Short Scam Story

Bored Founder
Daniel Anuszczyk
February 1, 2023

It was a usual Wednesday. I was writing a BFN newsletter and was searching for more information about the Porsche NFT Collection. There were a lot of interesting opinions, from the total failure of the mint to its great result. The topic was hot. When a huge brand is minting, it’s always an opportunity to flip quickly or get a token with good utility.

The day was busy for me. I worked ten hours, maybe more, and was tired, frustrated, and in a bad mood. I think that’s important in this story because it impacts my judgment.

Searching for some Twitter posts to the article, I found the one that announced

🚨 Big NEWS 🚨:
Porsche will reduce the number of NFTs in the collection. All costs minted to this moment NFT will be returned. Free mint is open now.

Right now, it looks like an obvious scam. On that day, it seemed like an opportunity to earn something. The desire to mint something special probably blinded me, and I didn’t check the Twitter account correctly.

I posted about this unique opportunity on two discord servers where I’m more active and started to mint Porsche NFT by myself.

I went to the mint website. It looked like a lot of pages. I had no idea how it should look. What URL address should it be. I didn’t  check anything on the Porsche discord. Now all this looks like rookie mistakes. I went there and saw that the counter of minted NFTs is increasing. It assured me that mint of this NFT is a good idea. 🤦‍♂️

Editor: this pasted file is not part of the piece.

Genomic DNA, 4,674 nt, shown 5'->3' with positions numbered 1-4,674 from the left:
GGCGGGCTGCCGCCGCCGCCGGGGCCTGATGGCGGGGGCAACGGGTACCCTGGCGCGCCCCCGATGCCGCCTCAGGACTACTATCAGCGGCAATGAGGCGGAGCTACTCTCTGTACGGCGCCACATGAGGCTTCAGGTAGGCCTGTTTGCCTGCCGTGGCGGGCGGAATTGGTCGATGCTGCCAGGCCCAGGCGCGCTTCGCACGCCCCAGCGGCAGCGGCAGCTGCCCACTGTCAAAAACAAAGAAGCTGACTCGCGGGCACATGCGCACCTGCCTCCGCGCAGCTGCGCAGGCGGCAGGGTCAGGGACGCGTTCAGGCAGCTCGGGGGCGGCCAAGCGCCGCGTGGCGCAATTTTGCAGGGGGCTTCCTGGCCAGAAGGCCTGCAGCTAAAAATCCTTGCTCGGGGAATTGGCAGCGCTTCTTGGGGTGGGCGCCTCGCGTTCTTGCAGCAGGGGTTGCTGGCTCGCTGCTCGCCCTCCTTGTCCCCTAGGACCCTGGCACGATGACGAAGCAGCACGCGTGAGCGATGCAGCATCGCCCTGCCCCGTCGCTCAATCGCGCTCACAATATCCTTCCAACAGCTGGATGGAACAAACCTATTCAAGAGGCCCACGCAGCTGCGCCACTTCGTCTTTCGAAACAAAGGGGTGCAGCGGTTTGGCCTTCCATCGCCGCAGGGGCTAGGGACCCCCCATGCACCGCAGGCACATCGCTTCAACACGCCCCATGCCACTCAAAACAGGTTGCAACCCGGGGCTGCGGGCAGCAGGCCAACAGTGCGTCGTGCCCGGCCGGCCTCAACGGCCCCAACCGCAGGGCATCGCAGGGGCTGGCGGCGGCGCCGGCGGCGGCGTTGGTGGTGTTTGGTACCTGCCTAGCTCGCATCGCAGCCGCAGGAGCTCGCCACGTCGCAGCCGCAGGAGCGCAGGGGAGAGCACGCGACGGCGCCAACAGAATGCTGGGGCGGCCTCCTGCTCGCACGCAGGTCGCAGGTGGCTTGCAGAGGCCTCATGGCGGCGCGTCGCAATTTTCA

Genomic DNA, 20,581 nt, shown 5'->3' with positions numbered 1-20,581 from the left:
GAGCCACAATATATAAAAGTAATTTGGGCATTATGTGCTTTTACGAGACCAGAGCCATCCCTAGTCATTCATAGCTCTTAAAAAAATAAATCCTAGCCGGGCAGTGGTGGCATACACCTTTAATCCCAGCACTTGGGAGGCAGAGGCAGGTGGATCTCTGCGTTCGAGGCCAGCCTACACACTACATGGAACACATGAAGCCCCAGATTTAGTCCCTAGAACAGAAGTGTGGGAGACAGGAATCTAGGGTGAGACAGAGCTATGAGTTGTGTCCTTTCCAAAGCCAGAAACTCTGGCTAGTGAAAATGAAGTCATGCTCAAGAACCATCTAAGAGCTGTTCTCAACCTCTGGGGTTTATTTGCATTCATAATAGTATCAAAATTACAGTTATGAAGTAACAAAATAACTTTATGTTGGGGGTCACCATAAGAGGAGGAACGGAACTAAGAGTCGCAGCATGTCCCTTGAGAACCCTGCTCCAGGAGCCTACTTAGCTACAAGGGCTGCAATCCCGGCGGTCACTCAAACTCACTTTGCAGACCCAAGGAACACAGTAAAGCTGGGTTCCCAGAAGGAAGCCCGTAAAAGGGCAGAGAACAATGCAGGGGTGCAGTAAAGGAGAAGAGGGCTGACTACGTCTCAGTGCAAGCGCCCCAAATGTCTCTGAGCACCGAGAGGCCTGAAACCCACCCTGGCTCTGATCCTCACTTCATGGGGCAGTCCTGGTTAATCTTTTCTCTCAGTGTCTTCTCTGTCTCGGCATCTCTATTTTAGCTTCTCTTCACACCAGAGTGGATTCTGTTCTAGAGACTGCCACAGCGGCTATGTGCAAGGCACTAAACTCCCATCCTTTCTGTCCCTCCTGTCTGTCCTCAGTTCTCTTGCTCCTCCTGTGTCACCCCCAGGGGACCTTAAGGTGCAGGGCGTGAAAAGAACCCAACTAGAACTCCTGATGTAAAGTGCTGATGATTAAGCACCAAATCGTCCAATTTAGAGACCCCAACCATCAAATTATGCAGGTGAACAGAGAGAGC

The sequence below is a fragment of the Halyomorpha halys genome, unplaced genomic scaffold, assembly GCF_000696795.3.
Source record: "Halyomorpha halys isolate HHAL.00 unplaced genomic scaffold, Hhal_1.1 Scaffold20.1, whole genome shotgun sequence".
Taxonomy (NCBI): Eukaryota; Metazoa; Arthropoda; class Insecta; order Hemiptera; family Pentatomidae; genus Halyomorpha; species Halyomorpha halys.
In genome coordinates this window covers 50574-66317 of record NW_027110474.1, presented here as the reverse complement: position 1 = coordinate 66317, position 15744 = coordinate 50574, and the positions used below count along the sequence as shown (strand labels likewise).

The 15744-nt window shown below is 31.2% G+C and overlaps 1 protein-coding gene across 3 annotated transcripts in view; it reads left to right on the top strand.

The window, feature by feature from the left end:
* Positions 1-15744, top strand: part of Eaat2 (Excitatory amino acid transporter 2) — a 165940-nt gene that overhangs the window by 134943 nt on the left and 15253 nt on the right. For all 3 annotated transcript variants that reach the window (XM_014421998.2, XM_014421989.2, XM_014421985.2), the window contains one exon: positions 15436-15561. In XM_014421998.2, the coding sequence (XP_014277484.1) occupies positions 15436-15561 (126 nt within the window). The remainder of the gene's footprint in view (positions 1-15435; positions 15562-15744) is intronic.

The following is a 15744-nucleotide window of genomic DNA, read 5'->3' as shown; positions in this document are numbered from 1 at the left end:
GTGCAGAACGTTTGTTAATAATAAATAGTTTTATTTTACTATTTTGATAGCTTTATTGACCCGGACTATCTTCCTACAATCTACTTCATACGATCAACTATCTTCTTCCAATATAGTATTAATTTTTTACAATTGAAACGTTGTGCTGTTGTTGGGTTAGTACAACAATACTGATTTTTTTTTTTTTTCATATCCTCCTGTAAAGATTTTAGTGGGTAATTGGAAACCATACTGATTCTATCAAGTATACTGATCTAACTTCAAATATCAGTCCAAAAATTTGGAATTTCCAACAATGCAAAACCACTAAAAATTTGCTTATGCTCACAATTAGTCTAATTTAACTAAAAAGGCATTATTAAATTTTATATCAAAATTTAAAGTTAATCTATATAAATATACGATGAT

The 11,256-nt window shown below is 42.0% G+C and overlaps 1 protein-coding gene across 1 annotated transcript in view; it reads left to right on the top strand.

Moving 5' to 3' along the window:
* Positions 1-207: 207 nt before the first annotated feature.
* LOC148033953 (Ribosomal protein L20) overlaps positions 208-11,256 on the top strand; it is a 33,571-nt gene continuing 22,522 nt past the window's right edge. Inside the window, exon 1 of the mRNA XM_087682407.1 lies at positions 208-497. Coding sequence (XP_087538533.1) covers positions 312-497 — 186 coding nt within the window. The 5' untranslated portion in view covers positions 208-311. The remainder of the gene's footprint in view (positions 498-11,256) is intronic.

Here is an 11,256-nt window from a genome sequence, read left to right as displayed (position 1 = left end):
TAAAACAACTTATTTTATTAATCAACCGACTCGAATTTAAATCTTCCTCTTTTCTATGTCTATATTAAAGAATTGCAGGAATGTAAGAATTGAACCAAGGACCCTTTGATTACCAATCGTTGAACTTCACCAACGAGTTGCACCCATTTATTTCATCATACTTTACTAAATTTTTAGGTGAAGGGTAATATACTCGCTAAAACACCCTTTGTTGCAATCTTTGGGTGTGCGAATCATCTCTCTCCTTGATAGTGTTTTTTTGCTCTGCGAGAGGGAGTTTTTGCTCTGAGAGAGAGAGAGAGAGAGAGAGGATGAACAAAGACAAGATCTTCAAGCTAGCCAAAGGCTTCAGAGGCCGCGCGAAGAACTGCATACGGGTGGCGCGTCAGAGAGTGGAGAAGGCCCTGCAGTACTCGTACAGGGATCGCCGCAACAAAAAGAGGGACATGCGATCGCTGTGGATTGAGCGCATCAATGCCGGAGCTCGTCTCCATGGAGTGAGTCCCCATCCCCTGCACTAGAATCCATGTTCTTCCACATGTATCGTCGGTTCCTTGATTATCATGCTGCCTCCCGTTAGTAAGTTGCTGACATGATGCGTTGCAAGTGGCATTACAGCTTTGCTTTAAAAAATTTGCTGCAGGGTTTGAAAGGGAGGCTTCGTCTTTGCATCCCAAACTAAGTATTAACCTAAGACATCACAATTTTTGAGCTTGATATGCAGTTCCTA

There was one more red flagon the mint page. The counter was increasing ideally by one or two new minted tokens per second. It was strange because real mint sites don’t update that counter so perfectly. Often it isn’t working at all, and the page is difficult to load because too many users overload it.

What have I done in that case?

It’s obvious. I connected my wallet and clicked the mint button. I’m a fool - it’s official. 😞

Ok, from this moment, MetaMask is responsible for my security. I didn’t use my cold wallet, so my most valuable NFTs were safe. I used my hot wallet. The problem was that some tokens were on that one. Value of assets, around $500. It’s not a lot, but obviously I’d rather still have it.

At this moment of my story, the MetaMask saves me like a prince is saving sleeping beauty.

I was asked to sign a contract, and MM displayed a big red notification about the contract. It wants to get access to all my assets.

It was too much. I realized that it's a scam. Thanks, Metamask, for saving my $500.

When I went to discord servers, my messages informing others about this unique opportunity were already commented on as a potential scam. I confirmed that and deleted the links. I hope no one else tried to mint that.

I've got here some advice on how to avoid scams:

  • always check and use the official mint link from the official discord server
  • check on discord if the project's Twitter account is a legit one
  • don't try to mint a project that you don't know
  • don't share the mint link with others, especially less experienced than you
  • double-check if the mint site address is correct
  • be aware of any strange behavior on a mint site
  • read a contract that you're signing
  • use a hot wallet to mint. It would be best not to have a lot of your valuable tokens and definitely not all your crypto on that one.